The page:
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Porcelli v. Great Atlantic and Pacific Tea Co.

New Jersey Supreme Court

Decided: August 4, 1942.


On rule directing plaintiffs to show cause why service of summons and complaint purporting to have been made upon defendant Frantz Candies, Inc., should not be vacated.

For the rule, Harvey G. Stevenson.

Contra, Schwartz & Schwartz (Saul Mendelson, of counsel).

Before Brogan, Chief Justice, and Justices Case and Heher.


[128 NJL Page 603]

The opinion of the court was delivered by

HEHER, J. The complaint charges that Frantz Candies, Inc., manufactured and The Great Atlantic and Pacific Tea

[128 NJL Page 604]

Co. sold to plaintiff, Betty Porcelli, deleterious marshmallows, contrary to their warranties that they were reasonably fit for human consumption, and likewise negligence in the premises, to the injury of the named plaintiff, a consumer, and her husband, who sued per quod. Service of the summons and complaint was made upon one Stanley L. Marks as the agent or servant of Frantz Candies, Inc., a foreign corporation; and the service is challenged on the grounds (1) that Marks, also a non-resident, was "lured" into the state by fraudulent representations for the purpose of making such service, and (2) that he did not bear to that corporation the relationship requisite to valid service of process under R.S. 1937, 2:26-44.

There is strong ground to believe that Marks was inveigled into this jurisdiction for the stated purpose. As to this, see Williams ads. Reed, 29 N.J.L. 385. Yet there is no occasion to determine whether, in the circumstances, there was a misuse of the court's process, for the proofs reveal that Marks was not a servant of the corporation upon whom effectual service could have been made.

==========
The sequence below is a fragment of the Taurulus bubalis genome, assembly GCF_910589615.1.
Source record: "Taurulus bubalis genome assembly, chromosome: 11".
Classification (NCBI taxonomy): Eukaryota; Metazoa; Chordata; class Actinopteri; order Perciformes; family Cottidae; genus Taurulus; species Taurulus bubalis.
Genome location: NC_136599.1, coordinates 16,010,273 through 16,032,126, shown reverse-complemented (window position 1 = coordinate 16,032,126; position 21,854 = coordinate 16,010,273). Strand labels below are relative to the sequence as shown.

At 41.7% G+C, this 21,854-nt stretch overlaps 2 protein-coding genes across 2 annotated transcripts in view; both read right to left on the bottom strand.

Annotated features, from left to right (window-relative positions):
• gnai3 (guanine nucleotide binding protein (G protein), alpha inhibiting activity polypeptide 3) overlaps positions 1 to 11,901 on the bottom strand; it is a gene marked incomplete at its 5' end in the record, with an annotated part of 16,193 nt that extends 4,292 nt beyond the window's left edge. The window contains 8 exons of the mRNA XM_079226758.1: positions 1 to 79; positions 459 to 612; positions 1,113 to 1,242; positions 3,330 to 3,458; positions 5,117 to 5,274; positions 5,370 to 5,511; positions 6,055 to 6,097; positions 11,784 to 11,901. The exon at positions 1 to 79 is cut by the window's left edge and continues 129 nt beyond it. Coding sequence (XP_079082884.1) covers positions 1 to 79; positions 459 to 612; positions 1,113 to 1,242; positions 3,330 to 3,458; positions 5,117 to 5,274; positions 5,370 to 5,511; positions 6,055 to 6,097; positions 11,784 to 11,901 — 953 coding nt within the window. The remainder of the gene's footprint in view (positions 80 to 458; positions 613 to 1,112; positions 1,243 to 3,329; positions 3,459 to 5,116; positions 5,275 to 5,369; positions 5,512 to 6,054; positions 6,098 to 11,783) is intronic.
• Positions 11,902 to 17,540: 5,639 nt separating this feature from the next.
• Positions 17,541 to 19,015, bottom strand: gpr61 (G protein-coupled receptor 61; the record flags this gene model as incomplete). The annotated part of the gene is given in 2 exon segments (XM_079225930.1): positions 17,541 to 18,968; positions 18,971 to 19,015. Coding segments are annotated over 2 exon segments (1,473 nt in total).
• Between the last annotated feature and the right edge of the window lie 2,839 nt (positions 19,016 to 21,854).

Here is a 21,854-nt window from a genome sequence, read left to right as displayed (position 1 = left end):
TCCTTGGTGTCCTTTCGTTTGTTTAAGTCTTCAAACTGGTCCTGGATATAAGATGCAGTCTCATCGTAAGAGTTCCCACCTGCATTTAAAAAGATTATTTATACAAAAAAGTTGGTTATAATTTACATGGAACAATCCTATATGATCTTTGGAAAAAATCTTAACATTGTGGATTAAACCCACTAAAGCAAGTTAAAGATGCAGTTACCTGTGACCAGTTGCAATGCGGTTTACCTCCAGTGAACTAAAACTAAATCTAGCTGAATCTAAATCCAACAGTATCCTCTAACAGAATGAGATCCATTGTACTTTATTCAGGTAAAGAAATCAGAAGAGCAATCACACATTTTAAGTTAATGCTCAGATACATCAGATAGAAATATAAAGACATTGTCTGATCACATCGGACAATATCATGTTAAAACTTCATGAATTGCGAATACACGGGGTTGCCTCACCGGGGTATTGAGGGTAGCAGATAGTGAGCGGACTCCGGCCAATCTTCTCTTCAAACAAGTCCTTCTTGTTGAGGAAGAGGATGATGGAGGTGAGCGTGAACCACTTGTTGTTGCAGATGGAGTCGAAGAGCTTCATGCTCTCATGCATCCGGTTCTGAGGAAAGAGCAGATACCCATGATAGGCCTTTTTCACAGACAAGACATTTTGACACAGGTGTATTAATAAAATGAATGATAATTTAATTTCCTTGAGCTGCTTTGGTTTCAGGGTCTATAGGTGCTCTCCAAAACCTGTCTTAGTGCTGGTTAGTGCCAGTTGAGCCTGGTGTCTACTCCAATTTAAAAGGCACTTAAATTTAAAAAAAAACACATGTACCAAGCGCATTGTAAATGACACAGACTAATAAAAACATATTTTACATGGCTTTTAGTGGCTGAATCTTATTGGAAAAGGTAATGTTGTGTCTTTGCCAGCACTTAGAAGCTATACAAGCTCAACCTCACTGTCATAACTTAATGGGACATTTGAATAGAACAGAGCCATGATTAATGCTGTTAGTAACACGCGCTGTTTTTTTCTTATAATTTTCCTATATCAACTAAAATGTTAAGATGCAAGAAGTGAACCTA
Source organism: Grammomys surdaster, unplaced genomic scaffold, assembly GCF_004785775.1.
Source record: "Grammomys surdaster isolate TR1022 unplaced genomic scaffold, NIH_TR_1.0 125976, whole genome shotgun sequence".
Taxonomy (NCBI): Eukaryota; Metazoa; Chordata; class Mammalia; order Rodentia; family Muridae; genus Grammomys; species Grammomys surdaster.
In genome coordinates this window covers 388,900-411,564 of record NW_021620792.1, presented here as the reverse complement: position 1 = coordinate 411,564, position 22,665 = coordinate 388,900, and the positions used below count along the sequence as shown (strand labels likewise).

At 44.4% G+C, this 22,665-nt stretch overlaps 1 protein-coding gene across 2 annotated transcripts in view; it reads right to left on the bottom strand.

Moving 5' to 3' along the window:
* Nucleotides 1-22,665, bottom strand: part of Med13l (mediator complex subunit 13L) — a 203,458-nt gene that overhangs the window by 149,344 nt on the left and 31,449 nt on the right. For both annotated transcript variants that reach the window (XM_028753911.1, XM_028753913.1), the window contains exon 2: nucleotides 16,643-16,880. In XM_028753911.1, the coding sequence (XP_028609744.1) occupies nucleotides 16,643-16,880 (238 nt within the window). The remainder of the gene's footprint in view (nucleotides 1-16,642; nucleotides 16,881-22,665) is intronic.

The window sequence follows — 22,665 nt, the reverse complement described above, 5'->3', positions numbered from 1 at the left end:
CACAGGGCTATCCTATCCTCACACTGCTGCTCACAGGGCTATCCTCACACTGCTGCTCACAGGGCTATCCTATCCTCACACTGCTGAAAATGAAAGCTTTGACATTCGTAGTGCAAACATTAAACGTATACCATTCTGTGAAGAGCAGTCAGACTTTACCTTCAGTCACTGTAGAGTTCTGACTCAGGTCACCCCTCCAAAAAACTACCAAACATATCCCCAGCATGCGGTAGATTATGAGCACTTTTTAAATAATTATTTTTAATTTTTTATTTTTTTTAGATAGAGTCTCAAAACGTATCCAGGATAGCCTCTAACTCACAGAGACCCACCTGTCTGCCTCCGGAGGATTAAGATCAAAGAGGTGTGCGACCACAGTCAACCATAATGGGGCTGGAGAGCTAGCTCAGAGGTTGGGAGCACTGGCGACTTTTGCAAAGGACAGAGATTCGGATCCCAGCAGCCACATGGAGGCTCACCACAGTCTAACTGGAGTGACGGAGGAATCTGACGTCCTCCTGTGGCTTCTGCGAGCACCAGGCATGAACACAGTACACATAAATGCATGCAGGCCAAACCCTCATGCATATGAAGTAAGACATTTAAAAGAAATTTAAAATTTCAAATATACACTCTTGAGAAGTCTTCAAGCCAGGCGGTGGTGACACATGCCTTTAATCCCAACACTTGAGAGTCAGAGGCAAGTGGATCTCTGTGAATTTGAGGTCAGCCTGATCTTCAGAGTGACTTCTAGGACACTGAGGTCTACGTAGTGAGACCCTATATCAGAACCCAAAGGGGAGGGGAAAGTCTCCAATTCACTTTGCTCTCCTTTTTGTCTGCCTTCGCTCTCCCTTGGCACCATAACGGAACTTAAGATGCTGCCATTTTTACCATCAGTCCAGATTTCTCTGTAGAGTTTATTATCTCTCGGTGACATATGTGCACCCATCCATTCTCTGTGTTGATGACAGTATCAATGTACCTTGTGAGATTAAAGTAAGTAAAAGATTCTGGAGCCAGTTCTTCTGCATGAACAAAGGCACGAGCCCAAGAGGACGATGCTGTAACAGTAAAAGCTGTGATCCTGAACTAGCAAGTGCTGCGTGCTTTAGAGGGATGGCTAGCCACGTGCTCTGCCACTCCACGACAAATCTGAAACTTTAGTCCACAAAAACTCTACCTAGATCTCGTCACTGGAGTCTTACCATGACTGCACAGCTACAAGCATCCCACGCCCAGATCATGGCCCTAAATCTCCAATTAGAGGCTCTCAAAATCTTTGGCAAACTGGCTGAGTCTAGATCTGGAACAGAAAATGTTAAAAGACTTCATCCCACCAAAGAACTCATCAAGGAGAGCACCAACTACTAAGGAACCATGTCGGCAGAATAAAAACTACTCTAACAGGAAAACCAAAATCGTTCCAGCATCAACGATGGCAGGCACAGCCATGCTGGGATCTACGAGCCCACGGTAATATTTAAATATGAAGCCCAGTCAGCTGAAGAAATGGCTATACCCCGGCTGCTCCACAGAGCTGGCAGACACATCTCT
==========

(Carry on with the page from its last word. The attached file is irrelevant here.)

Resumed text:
This corporate entity did not maintain an "office," "depot," or "place of business" in this state; and, as said, Marks was a non-resident. Was he a "servant * * * acting in the discharge of his duties" within the intendment of the second paragraph of the cited statute? Clearly, he was not. He acted as a "broker" for many candy manufacturers, large and small, including the Pecheur Lozenge Company, of the Borough of Brooklyn, in the State of New York, Keppel & Ruof, Incorporated, of the City of Lancaster, in the State of Pennsylvania, and defendant Frantz Candies, Inc., also located in the City of Lancaster. He sold by sample to jobbers and "syndicate stores" in the metropolitan area, and was paid by the manufacturers on a commission basis. When soliciting "orders," he displayed all samples of candies in which the individual jobber was interested. He mailed the orders received to the manufacturer of the particular product; and the order was subject to the approval of the manufacturer, who determined whether the jobber was worthy of credit. If accepted, Marks' commission (at the rate of 5%) was forwarded on the tenth day of the ensuing month. The

[128 NJL Page 605]

purchase price was remitted by the jobber to the manufacturer direct; and the jobbers sometimes made purchases from the manufacturer without the interposition of Marks, although when a jobber sought by mail to open such business relations with this particular manufacturer, it was the practice to forward the letter to Marks for his "judgment." There is no evidence tending to show that this manufacturer had any other sales representative in the territory covered by Marks.